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Dunn AL, Trivedi MH, and O'Neal HA (2001). Physical activity dose–response effects on outcomes of depression and anxiety. Medicine and Science in Sports and Exercise.

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Article

Elementary Students Activity Levels within an after School Program Focused on Emotional Recovery

1Kinesiology and Physical Education, Northern Illinois University, United States of America

2Health and Physical Education, Minnesota State, Mankato, United States of America


Journal of Physical Activity Research. 2017, Vol. 2 No. 1, 15-19
DOI: 10.12691/jpar-2-1-3
Copyright © 2017 Science and Education Publishing

Cite this paper:
Zachary Wahl-Alexander, Benjamin Schwamberger. Elementary Students Activity Levels within an after School Program Focused on Emotional Recovery. Journal of Physical Activity Research. 2017; 2(1):15-19. doi: 10.12691/jpar-2-1-3.

Correspondence to: Zachary  Wahl-Alexander, Kinesiology and Physical Education, Northern Illinois University, United States of America. Email: zachwahl18@gmail.com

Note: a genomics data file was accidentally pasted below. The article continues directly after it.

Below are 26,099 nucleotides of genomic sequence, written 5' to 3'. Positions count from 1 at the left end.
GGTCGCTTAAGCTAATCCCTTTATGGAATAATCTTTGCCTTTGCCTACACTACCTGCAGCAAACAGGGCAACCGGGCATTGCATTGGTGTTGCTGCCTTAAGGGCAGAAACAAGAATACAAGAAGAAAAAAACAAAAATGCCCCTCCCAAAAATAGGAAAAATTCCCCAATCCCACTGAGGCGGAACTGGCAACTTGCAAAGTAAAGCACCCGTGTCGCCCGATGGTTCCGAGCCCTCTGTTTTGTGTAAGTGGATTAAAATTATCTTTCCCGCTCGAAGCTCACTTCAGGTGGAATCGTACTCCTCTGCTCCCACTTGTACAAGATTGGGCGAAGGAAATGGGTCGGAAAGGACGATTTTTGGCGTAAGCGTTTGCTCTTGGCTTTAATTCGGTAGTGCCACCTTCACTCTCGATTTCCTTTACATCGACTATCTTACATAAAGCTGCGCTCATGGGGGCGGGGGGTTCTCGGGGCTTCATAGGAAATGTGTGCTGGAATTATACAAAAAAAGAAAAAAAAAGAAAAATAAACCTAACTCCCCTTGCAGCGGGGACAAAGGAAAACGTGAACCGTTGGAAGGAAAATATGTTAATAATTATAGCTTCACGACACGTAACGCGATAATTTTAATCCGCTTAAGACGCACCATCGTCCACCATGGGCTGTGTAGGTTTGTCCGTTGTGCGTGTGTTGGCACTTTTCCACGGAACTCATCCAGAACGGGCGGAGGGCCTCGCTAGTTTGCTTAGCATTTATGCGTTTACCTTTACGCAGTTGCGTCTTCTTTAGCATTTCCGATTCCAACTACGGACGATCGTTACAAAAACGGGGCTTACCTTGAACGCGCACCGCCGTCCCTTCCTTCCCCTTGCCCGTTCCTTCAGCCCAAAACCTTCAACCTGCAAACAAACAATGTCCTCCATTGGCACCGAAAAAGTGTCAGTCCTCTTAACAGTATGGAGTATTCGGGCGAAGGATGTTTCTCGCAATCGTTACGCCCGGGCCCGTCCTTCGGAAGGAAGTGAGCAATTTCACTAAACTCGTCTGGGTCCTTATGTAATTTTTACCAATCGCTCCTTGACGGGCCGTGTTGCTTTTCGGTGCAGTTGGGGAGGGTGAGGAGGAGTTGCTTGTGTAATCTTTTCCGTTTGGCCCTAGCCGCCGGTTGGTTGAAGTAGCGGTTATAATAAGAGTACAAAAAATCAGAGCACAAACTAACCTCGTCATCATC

Abstract

The purpose of this study was to determine the physical activity levels of children participating in an after school program designed to integrate stress reducing techniques with physical activity. Forty-five (22 boys and 23 girls) elementary aged children who were enrolled in the after school program served as the participants in this study. The System for Observing Fitness Instruction Time (SOFIT) was utilized to describe the lesson context and youth’s activity levels during each session. The children spent an average of 47.5% engaged in moderate to vigorous physical activity while instructors spent an average of 13.4% in management, 12.9% in knowledge, 32.9% in skill practice, 9.5% in gameplay and 31.3% in other (stress reducing techniques). The children spent an average of 31.3% of lesson time learning stress-reducing techniques. The results suggest that children can still obtain appropriate levels of physical activity while simultaneously acquiring stress reducing techniques in an after school program.

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